|DATE:||(Date of pronouncement)|
|DATE:||May 17, 2011 (Date of publication)|
|Click here to download the judgement (standard_chartered_equipment_use_royalty.pdf)|
No “Equipment-Use” Royalty If Payer has no control over equipment
The assessee, a UK bank carrying on business in India, entered into an agreement with Sema Group, Singapore, for the provision of data processing support to the assessee for its business in India. Sema had a Data Centre at Singapore which it agreed to make available for “exclusive use” by the assessee for a specified period. Broadly, the service rendered was that the raw data relating to branch transactions of the assessee was transmitted to Sema’s mainframe computer in Singapore for processing. The raw data was processed by Sema’s staff as per the requirements of the assessee using the application software owned by the assessee. The processed data, i.e., the output data was transmitted electronically to the assessee in India using the software provided by the assessee, which was not designed by Sema. The AO & CIT (A) held the payments made by the assessee to Sema to be “royalty” u/s 9(1)(vi) & Article 12 of the DTAA on the ground that (i) the provision of the computer facility to process the data was consideration for use of a “process” and (ii) the consideration was for “the use or right to use, any industrial, commercial or scientific equipment”. On appeal by the assessee to the Tribunal, HELD allowing the appeal:
(i) The argument of the revenue that the ‘data processing’ by Sema is consideration for “use of a process” is not correct. The activity of transmitting raw data to Sema, processing of the data by Sema using software belonging to the assessee and the transmission of the proceessed data to the assessee did not, at any stage, involve the “use of any process” by the assessee so as to constitute “royalty” under Article 12(3)(a). The consideration received by Sema was for using the computer hardware which does not involve use or right to use a process;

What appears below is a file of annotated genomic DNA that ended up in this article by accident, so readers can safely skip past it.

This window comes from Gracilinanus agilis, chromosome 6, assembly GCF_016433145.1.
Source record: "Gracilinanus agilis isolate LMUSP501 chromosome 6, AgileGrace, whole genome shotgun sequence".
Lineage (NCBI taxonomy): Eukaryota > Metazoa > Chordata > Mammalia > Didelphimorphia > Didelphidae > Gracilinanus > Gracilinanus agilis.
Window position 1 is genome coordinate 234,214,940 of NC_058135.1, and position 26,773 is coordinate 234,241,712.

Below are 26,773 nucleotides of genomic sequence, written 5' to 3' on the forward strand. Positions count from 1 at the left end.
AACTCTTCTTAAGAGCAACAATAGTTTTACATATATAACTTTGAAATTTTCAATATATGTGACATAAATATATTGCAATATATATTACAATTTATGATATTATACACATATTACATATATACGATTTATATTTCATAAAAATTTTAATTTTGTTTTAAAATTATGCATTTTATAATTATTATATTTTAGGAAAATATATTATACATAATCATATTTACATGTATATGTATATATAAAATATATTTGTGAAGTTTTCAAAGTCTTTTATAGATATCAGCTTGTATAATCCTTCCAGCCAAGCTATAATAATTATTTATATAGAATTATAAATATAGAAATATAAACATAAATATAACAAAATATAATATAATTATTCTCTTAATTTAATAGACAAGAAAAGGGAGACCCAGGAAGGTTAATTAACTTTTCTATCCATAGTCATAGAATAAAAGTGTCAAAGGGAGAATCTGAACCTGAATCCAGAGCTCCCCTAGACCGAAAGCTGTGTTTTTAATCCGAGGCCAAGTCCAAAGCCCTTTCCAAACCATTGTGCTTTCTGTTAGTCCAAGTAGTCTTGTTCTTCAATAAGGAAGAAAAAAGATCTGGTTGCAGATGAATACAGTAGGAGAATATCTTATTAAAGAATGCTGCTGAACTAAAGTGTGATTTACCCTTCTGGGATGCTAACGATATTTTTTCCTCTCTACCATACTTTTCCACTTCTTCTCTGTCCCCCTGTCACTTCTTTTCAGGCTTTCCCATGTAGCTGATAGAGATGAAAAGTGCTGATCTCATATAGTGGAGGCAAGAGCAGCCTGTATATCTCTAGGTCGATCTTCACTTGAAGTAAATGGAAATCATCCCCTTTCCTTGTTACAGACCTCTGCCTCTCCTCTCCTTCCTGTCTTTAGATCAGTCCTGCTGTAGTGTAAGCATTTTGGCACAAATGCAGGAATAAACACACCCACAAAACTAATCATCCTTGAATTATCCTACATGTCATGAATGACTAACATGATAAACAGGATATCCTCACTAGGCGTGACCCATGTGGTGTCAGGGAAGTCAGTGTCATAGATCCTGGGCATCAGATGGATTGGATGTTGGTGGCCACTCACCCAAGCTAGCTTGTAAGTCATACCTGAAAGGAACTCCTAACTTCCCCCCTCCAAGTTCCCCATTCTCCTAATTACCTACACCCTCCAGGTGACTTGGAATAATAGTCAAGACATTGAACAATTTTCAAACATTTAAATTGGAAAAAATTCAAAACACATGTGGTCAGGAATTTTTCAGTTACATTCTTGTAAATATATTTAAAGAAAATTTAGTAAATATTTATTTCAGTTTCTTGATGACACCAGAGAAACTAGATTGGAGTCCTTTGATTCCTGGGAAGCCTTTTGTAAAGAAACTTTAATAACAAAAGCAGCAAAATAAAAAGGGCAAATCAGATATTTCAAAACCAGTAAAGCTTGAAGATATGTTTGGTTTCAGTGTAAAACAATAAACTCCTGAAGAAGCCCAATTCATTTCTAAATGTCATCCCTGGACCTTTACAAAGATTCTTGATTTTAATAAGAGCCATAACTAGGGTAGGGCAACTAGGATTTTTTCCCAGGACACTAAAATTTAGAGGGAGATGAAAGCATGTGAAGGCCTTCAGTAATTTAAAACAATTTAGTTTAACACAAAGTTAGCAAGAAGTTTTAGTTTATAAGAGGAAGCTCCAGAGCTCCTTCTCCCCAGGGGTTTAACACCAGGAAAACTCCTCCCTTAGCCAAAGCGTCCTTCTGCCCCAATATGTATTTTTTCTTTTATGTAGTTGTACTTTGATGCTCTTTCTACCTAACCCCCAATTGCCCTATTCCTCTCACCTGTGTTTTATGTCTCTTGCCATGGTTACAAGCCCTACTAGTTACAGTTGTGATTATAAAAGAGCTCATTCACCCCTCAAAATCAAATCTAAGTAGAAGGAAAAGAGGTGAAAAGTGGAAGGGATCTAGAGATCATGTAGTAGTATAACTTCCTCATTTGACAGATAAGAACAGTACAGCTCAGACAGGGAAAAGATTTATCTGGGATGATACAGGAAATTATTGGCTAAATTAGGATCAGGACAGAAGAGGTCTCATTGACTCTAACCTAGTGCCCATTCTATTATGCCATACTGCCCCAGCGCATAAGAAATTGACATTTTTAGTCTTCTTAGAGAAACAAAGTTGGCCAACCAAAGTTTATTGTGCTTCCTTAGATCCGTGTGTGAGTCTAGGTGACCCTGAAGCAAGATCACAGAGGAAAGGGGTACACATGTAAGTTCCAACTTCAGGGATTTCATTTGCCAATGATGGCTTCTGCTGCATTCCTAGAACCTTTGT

(ii) The argument of the revenue that the consideration paid was for the “use of equipment” is also not correct because in order to constitute user of equipment, the customer should actually have domain or control over the equipment, or in other words, the equipment should be at its disposal. The customer should be in a position to use the equipment in its business activities. If a customer is given the mere access to some infrastructural facilities of the service provider and where the service provider has all the control, disposition and possession of such infrastructure and also the service provider operates such infrastructure on its own, then the customer cannot be said to have been assigned a right to use the equipment in the form of the infrastructure. In that case, the transaction partakes of the character of provision of services or facilities by the owner of the infrastructure in favour of the customer, as against giving the infrastructure to the customer itself for being used in the manner desired by the customer;
(iii) On facts, though the Data Centre was made available for the assessee’s “exclusive use”, the assessee had no right to access the computer hardware except for transmitting raw data for further processing. The assessee had no control over the computer hardware or physical access to it. The assessee could not come face to face with the equipment, operate it or control its functions in any manner. The assessee had no possessory rights in relation to the computer mainframe. The assessee merely took advantage of a facility of use of sophisticated equipment installed and provided by another. Accordingly, the payment was not royalty under Article 12(3)(b) of the DTAA.